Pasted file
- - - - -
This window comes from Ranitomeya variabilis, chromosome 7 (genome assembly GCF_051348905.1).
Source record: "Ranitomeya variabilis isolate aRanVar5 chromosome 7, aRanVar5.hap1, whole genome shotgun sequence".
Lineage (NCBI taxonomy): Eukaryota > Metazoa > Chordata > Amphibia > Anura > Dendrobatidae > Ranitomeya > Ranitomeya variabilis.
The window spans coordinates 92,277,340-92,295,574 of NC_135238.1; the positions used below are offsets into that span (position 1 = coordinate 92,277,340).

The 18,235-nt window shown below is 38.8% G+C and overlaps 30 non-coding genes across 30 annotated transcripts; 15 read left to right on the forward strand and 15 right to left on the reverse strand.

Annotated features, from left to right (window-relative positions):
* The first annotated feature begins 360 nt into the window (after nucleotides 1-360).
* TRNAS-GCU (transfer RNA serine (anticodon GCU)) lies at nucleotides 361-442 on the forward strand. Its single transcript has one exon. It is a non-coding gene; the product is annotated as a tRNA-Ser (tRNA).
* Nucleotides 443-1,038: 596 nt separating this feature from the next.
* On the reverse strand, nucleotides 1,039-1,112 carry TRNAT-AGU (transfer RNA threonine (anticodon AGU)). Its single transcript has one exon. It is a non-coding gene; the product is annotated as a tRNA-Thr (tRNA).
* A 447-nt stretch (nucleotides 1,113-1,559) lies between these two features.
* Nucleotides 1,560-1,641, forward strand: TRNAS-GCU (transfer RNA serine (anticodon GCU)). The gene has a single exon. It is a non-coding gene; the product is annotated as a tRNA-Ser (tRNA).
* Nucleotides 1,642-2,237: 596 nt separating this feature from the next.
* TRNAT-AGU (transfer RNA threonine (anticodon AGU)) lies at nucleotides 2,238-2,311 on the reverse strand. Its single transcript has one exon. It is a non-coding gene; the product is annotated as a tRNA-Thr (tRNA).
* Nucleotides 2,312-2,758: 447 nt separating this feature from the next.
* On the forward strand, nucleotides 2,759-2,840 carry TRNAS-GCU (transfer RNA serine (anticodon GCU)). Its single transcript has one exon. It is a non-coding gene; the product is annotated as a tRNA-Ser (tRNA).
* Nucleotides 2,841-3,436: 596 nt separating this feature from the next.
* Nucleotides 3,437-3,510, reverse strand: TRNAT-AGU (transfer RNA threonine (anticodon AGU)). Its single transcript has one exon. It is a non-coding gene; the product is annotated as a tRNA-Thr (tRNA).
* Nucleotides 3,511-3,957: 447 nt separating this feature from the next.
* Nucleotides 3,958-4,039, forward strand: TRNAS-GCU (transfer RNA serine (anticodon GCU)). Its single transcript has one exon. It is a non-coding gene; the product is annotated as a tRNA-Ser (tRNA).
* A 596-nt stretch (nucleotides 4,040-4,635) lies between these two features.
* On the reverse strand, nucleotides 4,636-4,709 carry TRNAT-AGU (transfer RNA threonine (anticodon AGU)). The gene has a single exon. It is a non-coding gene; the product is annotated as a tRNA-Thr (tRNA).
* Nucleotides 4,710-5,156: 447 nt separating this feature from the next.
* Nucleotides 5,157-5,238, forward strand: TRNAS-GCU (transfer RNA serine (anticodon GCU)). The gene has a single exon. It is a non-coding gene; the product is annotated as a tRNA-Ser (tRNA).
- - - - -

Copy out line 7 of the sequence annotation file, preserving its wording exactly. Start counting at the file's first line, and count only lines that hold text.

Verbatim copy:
* The first annotated feature begins 360 nt into the window (after nucleotides 1-360).